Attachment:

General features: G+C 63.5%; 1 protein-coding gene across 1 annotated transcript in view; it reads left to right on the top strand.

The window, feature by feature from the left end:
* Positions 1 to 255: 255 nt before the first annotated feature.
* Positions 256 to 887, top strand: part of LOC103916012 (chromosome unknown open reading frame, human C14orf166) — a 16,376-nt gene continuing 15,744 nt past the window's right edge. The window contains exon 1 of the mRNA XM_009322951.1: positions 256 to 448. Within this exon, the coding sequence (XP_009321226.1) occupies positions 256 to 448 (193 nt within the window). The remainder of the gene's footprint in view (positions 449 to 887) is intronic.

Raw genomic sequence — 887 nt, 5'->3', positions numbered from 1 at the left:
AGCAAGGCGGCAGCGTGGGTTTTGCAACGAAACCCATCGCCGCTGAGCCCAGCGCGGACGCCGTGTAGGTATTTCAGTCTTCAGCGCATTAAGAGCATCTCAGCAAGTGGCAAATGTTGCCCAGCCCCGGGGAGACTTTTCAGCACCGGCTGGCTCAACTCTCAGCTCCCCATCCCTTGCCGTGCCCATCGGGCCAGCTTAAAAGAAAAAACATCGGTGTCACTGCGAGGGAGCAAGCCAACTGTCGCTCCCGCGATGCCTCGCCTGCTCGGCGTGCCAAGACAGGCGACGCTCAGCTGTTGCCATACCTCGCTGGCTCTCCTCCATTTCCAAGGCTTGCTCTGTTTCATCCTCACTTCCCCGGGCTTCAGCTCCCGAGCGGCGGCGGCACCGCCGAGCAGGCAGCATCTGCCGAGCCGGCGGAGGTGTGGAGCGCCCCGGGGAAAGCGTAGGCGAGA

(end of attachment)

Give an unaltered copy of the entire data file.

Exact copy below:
General features: G+C 63.5%; 1 protein-coding gene across 1 annotated transcript in view; it reads left to right on the top strand.

The window, feature by feature from the left end:
* Positions 1 to 255: 255 nt before the first annotated feature.
* Positions 256 to 887, top strand: part of LOC103916012 (chromosome unknown open reading frame, human C14orf166) — a 16,376-nt gene continuing 15,744 nt past the window's right edge. The window contains exon 1 of the mRNA XM_009322951.1: positions 256 to 448. Within this exon, the coding sequence (XP_009321226.1) occupies positions 256 to 448 (193 nt within the window). The remainder of the gene's footprint in view (positions 449 to 887) is intronic.

Raw genomic sequence — 887 nt, 5'->3', positions numbered from 1 at the left:
AGCAAGGCGGCAGCGTGGGTTTTGCAACGAAACCCATCGCCGCTGAGCCCAGCGCGGACGCCGTGTAGGTATTTCAGTCTTCAGCGCATTAAGAGCATCTCAGCAAGTGGCAAATGTTGCCCAGCCCCGGGGAGACTTTTCAGCACCGGCTGGCTCAACTCTCAGCTCCCCATCCCTTGCCGTGCCCATCGGGCCAGCTTAAAAGAAAAAACATCGGTGTCACTGCGAGGGAGCAAGCCAACTGTCGCTCCCGCGATGCCTCGCCTGCTCGGCGTGCCAAGACAGGCGACGCTCAGCTGTTGCCATACCTCGCTGGCTCTCCTCCATTTCCAAGGCTTGCTCTGTTTCATCCTCACTTCCCCGGGCTTCAGCTCCCGAGCGGCGGCGGCACCGCCGAGCAGGCAGCATCTGCCGAGCCGGCGGAGGTGTGGAGCGCCCCGGGGAAAGCGTAGGCGAGA